In early January, the City of New York announced the completion of its revamped 911 system which will allow police, fire and ambulances to respond more quickly to public safety threats, including car crashes, fires, illness and crime, keeping New Yorkers safer.
Some of the features of the new emergency system include:
•· Call takers and dispatchers from police, fire and medical dispatch services are located in the same place and operating on the same technology
•· The system could handle 50,000 calls per hour, more than 40 times the current daily volume of calls
•· Call takers have on-screen maps of the caller’s location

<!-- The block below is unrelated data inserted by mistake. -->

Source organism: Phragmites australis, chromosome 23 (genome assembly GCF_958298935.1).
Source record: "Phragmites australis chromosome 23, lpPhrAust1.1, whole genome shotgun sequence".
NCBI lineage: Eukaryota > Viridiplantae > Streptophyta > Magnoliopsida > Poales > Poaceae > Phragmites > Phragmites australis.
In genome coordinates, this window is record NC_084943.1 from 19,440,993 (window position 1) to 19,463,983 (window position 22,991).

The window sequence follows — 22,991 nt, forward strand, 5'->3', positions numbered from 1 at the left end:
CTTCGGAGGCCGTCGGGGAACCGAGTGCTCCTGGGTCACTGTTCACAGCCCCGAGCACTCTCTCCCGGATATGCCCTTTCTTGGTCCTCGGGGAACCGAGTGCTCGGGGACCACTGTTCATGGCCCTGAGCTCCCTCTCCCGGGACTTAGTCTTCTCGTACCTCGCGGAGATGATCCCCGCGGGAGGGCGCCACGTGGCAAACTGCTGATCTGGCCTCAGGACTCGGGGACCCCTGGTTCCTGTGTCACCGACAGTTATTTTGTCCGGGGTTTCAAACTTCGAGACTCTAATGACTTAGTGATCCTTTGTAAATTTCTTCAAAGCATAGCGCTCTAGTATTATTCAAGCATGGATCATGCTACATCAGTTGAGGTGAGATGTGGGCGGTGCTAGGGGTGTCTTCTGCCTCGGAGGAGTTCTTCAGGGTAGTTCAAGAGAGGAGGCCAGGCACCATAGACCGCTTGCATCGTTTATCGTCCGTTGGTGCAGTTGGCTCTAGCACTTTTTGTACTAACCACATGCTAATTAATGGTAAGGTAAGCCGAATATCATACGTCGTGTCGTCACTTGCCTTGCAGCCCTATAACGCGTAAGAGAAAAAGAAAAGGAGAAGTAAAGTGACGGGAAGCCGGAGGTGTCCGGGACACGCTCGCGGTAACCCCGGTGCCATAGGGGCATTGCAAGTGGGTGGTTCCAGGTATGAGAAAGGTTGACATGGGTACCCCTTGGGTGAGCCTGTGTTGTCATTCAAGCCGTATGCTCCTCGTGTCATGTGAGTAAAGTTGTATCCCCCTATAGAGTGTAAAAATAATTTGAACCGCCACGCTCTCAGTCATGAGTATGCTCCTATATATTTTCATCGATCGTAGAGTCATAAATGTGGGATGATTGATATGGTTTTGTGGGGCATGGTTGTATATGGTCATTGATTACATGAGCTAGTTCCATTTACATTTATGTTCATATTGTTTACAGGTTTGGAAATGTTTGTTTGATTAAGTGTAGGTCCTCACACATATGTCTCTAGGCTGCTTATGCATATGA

•· All call takers are using the same technology for the first time
•· The system provides directions and mapping so that responders can take the best route to the emergency
•· All emergency vehicles have locator software so that their locations are always visible to dispatchers
•· All calls are automatically recorded
The announcement, which was made by Mayor Bloomberg and leaders of the emergency services involved, represents the culmination of an eight year effort to streamline emergency call taking and dispatch operations.
The 911 system was first launched in 1968.
Source: The Yeshiva World News, “NYC: Overhaul Of 911 System Is Completed“, Jan. 5, 2012.